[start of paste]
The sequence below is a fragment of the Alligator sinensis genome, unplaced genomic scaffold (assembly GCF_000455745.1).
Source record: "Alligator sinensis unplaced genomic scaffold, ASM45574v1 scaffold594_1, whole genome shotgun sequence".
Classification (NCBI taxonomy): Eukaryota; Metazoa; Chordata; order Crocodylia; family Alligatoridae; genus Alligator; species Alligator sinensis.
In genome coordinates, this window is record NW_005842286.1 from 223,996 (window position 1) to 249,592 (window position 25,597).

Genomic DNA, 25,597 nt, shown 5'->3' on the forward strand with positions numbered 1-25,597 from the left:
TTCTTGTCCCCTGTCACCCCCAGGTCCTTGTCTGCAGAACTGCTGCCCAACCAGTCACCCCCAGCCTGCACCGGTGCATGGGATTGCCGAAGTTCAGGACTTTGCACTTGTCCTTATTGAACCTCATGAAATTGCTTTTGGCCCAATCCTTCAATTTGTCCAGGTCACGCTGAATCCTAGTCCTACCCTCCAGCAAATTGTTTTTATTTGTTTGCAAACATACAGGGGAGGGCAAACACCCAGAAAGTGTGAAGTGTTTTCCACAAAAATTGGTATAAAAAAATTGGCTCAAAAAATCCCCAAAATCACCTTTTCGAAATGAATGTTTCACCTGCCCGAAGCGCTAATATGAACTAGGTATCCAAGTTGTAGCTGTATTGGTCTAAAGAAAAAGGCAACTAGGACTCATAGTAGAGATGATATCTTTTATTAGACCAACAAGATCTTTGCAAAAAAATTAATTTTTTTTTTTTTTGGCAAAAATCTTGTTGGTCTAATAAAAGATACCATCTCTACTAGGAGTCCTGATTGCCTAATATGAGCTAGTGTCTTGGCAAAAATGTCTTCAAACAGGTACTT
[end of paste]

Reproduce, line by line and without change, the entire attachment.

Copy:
The sequence below is a fragment of the Alligator sinensis genome, unplaced genomic scaffold (assembly GCF_000455745.1).
Source record: "Alligator sinensis unplaced genomic scaffold, ASM45574v1 scaffold594_1, whole genome shotgun sequence".
Classification (NCBI taxonomy): Eukaryota; Metazoa; Chordata; order Crocodylia; family Alligatoridae; genus Alligator; species Alligator sinensis.
In genome coordinates, this window is record NW_005842286.1 from 223,996 (window position 1) to 249,592 (window position 25,597).

Genomic DNA, 25,597 nt, shown 5'->3' on the forward strand with positions numbered 1-25,597 from the left:
TTCTTGTCCCCTGTCACCCCCAGGTCCTTGTCTGCAGAACTGCTGCCCAACCAGTCACCCCCAGCCTGCACCGGTGCATGGGATTGCCGAAGTTCAGGACTTTGCACTTGTCCTTATTGAACCTCATGAAATTGCTTTTGGCCCAATCCTTCAATTTGTCCAGGTCACGCTGAATCCTAGTCCTACCCTCCAGCAAATTGTTTTTATTTGTTTGCAAACATACAGGGGAGGGCAAACACCCAGAAAGTGTGAAGTGTTTTCCACAAAAATTGGTATAAAAAAATTGGCTCAAAAAATCCCCAAAATCACCTTTTCGAAATGAATGTTTCACCTGCCCGAAGCGCTAATATGAACTAGGTATCCAAGTTGTAGCTGTATTGGTCTAAAGAAAAAGGCAACTAGGACTCATAGTAGAGATGATATCTTTTATTAGACCAACAAGATCTTTGCAAAAAAATTAATTTTTTTTTTTTTTGGCAAAAATCTTGTTGGTCTAATAAAAGATACCATCTCTACTAGGAGTCCTGATTGCCTAATATGAGCTAGTGTCTTGGCAAAAATGTCTTCAAACAGGTACTT